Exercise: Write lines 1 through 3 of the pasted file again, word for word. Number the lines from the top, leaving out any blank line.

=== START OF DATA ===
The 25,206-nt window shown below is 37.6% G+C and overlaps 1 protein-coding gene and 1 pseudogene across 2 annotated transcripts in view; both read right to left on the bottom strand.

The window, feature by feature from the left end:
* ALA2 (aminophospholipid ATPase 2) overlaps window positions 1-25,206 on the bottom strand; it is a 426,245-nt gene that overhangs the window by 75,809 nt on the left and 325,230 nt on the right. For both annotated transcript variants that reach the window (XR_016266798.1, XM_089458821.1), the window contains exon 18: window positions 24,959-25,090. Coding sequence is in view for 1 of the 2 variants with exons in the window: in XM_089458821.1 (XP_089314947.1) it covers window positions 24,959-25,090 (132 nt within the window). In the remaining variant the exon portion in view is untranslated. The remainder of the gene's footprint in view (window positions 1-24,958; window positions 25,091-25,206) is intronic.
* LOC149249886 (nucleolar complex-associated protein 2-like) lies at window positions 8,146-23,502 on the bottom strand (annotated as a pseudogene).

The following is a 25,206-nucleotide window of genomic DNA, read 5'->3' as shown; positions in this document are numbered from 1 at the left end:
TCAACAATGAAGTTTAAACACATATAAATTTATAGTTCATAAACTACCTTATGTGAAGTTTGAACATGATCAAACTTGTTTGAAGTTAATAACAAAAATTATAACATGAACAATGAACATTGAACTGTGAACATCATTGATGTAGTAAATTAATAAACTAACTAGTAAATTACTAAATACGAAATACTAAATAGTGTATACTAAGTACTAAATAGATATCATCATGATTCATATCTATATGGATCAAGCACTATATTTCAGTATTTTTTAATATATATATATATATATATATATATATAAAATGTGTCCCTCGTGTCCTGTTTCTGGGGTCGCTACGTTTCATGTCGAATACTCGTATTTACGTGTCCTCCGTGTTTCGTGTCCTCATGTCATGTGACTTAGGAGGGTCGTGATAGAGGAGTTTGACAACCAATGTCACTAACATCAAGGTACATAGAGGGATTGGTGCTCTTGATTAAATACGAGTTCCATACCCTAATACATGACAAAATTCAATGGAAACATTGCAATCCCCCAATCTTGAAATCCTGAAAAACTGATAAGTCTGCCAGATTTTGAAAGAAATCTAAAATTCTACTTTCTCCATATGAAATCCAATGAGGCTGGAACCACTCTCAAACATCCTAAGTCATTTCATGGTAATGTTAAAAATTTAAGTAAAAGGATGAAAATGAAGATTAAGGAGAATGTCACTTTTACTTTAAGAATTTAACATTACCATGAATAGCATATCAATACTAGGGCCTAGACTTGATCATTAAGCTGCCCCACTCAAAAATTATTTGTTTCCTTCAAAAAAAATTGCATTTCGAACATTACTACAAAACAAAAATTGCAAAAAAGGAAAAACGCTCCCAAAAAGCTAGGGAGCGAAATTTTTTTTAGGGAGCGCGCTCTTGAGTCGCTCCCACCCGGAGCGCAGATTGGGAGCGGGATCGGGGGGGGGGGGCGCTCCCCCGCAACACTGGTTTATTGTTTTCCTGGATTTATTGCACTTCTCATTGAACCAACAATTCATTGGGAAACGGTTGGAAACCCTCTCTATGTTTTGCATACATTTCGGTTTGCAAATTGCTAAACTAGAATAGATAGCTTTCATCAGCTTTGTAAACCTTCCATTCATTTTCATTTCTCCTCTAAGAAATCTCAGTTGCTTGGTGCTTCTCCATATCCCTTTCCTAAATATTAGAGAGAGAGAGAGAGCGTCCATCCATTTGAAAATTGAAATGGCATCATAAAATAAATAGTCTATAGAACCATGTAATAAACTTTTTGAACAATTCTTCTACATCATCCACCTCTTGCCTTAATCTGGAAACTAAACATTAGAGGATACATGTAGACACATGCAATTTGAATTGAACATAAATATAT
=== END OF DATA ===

The 25,206-nt window shown below is 37.6% G+C and overlaps 1 protein-coding gene and 1 pseudogene across 2 annotated transcripts in view; both read right to left on the bottom strand.

The window, feature by feature from the left end:
* ALA2 (aminophospholipid ATPase 2) overlaps window positions 1-25,206 on the bottom strand; it is a 426,245-nt gene that overhangs the window by 75,809 nt on the left and 325,230 nt on the right. For both annotated transcript variants that reach the window (XR_016266798.1, XM_089458821.1), the window contains exon 18: window positions 24,959-25,090. Coding sequence is in view for 1 of the 2 variants with exons in the window: in XM_089458821.1 (XP_089314947.1) it covers window positions 24,959-25,090 (132 nt within the window). In the remaining variant the exon portion in view is untranslated. The remainder of the gene's footprint in view (window positions 1-24,958; window positions 25,091-25,206) is intronic.